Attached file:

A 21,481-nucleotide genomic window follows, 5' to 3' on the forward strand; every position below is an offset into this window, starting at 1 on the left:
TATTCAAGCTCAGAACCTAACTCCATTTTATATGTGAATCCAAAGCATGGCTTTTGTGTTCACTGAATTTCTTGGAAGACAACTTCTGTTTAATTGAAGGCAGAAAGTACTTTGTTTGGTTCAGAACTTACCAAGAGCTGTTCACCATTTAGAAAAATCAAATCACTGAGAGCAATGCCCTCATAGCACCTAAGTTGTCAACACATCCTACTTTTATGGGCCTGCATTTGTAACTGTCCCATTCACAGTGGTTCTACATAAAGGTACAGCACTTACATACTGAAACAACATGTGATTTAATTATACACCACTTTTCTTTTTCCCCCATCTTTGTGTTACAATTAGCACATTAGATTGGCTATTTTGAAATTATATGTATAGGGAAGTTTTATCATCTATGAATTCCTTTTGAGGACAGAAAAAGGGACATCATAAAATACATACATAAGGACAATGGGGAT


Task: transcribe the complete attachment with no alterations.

A 21,481-nucleotide genomic window follows, 5' to 3' on the forward strand; every position below is an offset into this window, starting at 1 on the left:
TATTCAAGCTCAGAACCTAACTCCATTTTATATGTGAATCCAAAGCATGGCTTTTGTGTTCACTGAATTTCTTGGAAGACAACTTCTGTTTAATTGAAGGCAGAAAGTACTTTGTTTGGTTCAGAACTTACCAAGAGCTGTTCACCATTTAGAAAAATCAAATCACTGAGAGCAATGCCCTCATAGCACCTAAGTTGTCAACACATCCTACTTTTATGGGCCTGCATTTGTAACTGTCCCATTCACAGTGGTTCTACATAAAGGTACAGCACTTACATACTGAAACAACATGTGATTTAATTATACACCACTTTTCTTTTTCCCCCATCTTTGTGTTACAATTAGCACATTAGATTGGCTATTTTGAAATTATATGTATAGGGAAGTTTTATCATCTATGAATTCCTTTTGAGGACAGAAAAAGGGACATCATAAAATACATACATAAGGACAATGGGGAT